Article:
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Sen. Chuck Schumer (NY), Sen. Dianne Feinstein (CA), Sen. Robert Menendez (NJ), and Sen. Harry Reid (NJ) are meeting with immigration reform advocates today to determine whether Congress can move forward with piecemeal immigration reform this year. The meeting’s attendees include Gaby Pacheco from the Trail of Dreams, advocates from the National Immigration Law Center, and the Reform Immigration for America campaign, which opposes settling for anything short of comprehensive reform.
Besides being Democrats, all four Senators have something else in common: they are all co-sponsors of the federal DREAM Act. With 37 Senate cosponsors, and growing support in the House, the bipartisan DREAM Act grants a much-needed pathway to citizenship for undocumented youth who have grown up in America provided they meet certain requirements. It looks like the the only major piece of legislation that has any chance of survival in this legislative session, granted that it moves forward as part of an amendment process — Democrats fear bringing it to the Senate floor as a standalone bill, since Republicans would have quite an outing tacking on stringent anti-immigrant amendments. However, multiple vehicles are available to carry the legislation forward, if only Senators have the political will and courage.
Here’s how the Senators meeting today measure up in terms of their willingness to move forward on reform:
Senator Harry Reid: Senate Majority Leader Reid has been adamantly against pursuing the DREAM Act as an independent bill, telling Latina Lista that “We can’t just do the DREAM Act” even though he is a co-sponsor. But the midterm elections might be a gamechanging “angel” for Reid. Given that Sen. Reid is miraculously trailing extreme right-winger Sharron Angle in his re-election bid, he might be open to making compromises if he wants Latino voters to come out to the polls for him in November.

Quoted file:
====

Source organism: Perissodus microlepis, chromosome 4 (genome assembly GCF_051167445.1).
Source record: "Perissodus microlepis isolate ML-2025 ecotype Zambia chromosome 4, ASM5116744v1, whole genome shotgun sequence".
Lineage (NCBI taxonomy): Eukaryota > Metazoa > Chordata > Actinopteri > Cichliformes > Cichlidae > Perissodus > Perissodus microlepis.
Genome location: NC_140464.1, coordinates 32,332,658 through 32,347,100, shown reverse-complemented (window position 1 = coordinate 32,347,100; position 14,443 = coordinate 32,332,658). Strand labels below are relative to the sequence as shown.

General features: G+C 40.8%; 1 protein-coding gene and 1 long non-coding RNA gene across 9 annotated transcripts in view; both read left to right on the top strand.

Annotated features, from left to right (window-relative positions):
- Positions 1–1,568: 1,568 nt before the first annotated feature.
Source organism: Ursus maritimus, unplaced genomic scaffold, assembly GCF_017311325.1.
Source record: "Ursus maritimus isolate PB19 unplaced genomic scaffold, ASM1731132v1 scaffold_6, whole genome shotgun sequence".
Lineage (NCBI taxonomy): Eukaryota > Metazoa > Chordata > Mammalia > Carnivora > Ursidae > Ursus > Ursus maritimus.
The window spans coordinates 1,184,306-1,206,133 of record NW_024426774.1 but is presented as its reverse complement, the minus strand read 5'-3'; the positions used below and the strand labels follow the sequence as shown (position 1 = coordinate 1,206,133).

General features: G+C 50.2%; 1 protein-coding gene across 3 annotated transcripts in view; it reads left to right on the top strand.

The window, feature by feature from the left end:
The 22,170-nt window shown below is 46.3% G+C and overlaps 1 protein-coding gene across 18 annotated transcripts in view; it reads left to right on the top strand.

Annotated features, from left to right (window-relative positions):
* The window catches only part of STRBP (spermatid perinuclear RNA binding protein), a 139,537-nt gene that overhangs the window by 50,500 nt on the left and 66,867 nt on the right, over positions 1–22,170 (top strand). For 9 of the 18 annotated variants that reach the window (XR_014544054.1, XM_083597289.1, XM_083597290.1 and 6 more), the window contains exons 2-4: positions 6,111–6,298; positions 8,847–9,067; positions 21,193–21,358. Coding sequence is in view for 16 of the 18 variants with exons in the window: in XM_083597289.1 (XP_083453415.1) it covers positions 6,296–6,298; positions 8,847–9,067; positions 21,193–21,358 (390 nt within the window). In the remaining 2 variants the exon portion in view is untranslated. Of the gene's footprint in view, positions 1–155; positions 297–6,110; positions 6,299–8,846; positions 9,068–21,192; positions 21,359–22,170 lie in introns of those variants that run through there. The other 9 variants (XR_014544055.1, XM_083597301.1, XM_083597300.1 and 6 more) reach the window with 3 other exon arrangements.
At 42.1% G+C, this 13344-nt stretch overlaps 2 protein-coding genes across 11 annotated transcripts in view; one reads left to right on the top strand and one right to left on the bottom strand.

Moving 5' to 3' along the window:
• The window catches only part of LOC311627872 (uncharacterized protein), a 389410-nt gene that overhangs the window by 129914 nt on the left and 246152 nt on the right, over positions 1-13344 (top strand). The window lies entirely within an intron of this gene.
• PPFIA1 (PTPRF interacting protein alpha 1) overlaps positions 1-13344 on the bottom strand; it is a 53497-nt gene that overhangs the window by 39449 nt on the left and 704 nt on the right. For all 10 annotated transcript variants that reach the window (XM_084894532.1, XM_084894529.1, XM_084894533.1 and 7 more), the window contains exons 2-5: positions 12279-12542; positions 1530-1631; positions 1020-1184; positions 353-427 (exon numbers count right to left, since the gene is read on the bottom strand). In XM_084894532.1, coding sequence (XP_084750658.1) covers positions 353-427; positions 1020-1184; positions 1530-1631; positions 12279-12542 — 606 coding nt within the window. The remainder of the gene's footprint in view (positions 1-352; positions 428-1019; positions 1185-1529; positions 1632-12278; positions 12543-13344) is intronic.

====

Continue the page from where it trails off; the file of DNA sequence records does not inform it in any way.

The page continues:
Senator Dianne Feinstein: Despite numerous protests, mock graduations, and even a sit-down at her office by students, Sen. Feinstein has pursed her lips on the DREAM Act. In 2003, she contributed heavily to stripping the bill of a provision providing a pathway to citizenship for undocumented youth doing community service. Her main immigration priority is the AgJOBs legislation to allow undocumented farm workers and guest workers to gain temporary legal residency, which would undoubtedly benefit the state of California. But if she decides to give AgJOBs a push in this legislative session, it may create an opening for other legislative pieces, such as the DREAM Act. The DREAM Act is also critical for California since 40% of undocumented students reside in the state.
Senator Robert Menendez: The only Latino Senator in Congress, Roberto Menendez is a wildcard. He recently chided President Obama for sending 1300 troops to the border and accused him of political grandstanding, asking the White House and Congress to champion comprehensive immigration reform instead of using border security to hide behind the issue. According to Sen. Schumer, Menendez has been holding the DREAM Act hostage in the Senate because he wants a comprehensive solution and believes in moving forward with reforms in the lame duck session after November. Refuting Schumer’s claims, several inside sources say that Menendez is willing to move forward with just the DREAM Act this year.
Senator Chuck Schumer: The target of a 10-day hunger strike by DREAM-eligible students, Schumer was supposed to introduce a comprehensive immigration reform legislation on Labor Day last year, but now is giving a timeline of next March. Sen. Schumer has little incentive to give any political victories to Sen. Reid, since Schumer would more than likely become the new Majority Leader if Reid loses his re-election bid. Schumer insists that he needs five more cosponsors for the DREAM Act to move forward, but he must also the bill’s success would give a victory to the DREAM Act’s main co-sponsor, Sen. Dick Durbin, who is the Assistant Majority Leader and also vying for the Majority Leader position. Schumer may be the biggest roadblock to any immigration reform legislation moving forward due to his own political ambitions.
Photo Credit: SEIU